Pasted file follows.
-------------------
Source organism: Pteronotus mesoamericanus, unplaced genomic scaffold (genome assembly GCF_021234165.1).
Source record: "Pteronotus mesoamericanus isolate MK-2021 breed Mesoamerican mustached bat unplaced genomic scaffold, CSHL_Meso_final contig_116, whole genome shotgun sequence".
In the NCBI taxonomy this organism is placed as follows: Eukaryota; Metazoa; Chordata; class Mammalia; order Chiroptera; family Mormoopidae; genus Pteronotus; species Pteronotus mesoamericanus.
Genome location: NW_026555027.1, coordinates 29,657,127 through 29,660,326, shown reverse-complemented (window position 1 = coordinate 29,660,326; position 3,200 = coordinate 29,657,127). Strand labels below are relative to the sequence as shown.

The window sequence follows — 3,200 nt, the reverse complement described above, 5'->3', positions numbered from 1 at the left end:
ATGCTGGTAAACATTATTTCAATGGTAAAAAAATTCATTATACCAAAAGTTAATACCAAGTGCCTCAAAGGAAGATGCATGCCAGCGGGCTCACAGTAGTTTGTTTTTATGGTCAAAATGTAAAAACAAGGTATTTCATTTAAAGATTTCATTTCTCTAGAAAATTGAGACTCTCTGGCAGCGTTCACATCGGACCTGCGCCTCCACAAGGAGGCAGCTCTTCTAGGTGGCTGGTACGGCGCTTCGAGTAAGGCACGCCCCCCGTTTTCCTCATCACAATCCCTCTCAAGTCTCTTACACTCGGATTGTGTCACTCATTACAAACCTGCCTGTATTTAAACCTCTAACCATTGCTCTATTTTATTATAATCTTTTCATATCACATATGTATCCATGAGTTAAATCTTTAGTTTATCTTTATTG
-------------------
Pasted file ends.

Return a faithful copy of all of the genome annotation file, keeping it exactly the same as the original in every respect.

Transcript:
Source organism: Pteronotus mesoamericanus, unplaced genomic scaffold (genome assembly GCF_021234165.1).
Source record: "Pteronotus mesoamericanus isolate MK-2021 breed Mesoamerican mustached bat unplaced genomic scaffold, CSHL_Meso_final contig_116, whole genome shotgun sequence".
In the NCBI taxonomy this organism is placed as follows: Eukaryota; Metazoa; Chordata; class Mammalia; order Chiroptera; family Mormoopidae; genus Pteronotus; species Pteronotus mesoamericanus.
Genome location: NW_026555027.1, coordinates 29,657,127 through 29,660,326, shown reverse-complemented (window position 1 = coordinate 29,660,326; position 3,200 = coordinate 29,657,127). Strand labels below are relative to the sequence as shown.

The window sequence follows — 3,200 nt, the reverse complement described above, 5'->3', positions numbered from 1 at the left end:
ATGCTGGTAAACATTATTTCAATGGTAAAAAAATTCATTATACCAAAAGTTAATACCAAGTGCCTCAAAGGAAGATGCATGCCAGCGGGCTCACAGTAGTTTGTTTTTATGGTCAAAATGTAAAAACAAGGTATTTCATTTAAAGATTTCATTTCTCTAGAAAATTGAGACTCTCTGGCAGCGTTCACATCGGACCTGCGCCTCCACAAGGAGGCAGCTCTTCTAGGTGGCTGGTACGGCGCTTCGAGTAAGGCACGCCCCCCGTTTTCCTCATCACAATCCCTCTCAAGTCTCTTACACTCGGATTGTGTCACTCATTACAAACCTGCCTGTATTTAAACCTCTAACCATTGCTCTATTTTATTATAATCTTTTCATATCACATATGTATCCATGAGTTAAATCTTTAGTTTATCTTTATTG